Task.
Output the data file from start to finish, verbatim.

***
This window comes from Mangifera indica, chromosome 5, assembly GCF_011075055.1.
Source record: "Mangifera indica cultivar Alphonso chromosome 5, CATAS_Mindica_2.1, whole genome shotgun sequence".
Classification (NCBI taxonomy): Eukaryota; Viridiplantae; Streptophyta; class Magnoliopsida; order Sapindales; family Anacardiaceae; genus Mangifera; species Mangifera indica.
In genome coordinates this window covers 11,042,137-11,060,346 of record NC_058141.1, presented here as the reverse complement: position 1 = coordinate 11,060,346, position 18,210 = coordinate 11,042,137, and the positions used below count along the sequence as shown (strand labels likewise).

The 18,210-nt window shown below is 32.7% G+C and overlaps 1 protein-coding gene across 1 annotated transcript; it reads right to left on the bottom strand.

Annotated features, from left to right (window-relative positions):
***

This window comes from Mangifera indica, chromosome 5, assembly GCF_011075055.1.
Source record: "Mangifera indica cultivar Alphonso chromosome 5, CATAS_Mindica_2.1, whole genome shotgun sequence".
Classification (NCBI taxonomy): Eukaryota; Viridiplantae; Streptophyta; class Magnoliopsida; order Sapindales; family Anacardiaceae; genus Mangifera; species Mangifera indica.
In genome coordinates this window covers 11,042,137-11,060,346 of record NC_058141.1, presented here as the reverse complement: position 1 = coordinate 11,060,346, position 18,210 = coordinate 11,042,137, and the positions used below count along the sequence as shown (strand labels likewise).

The 18,210-nt window shown below is 32.7% G+C and overlaps 1 protein-coding gene across 1 annotated transcript; it reads right to left on the bottom strand.

Annotated features, from left to right (window-relative positions):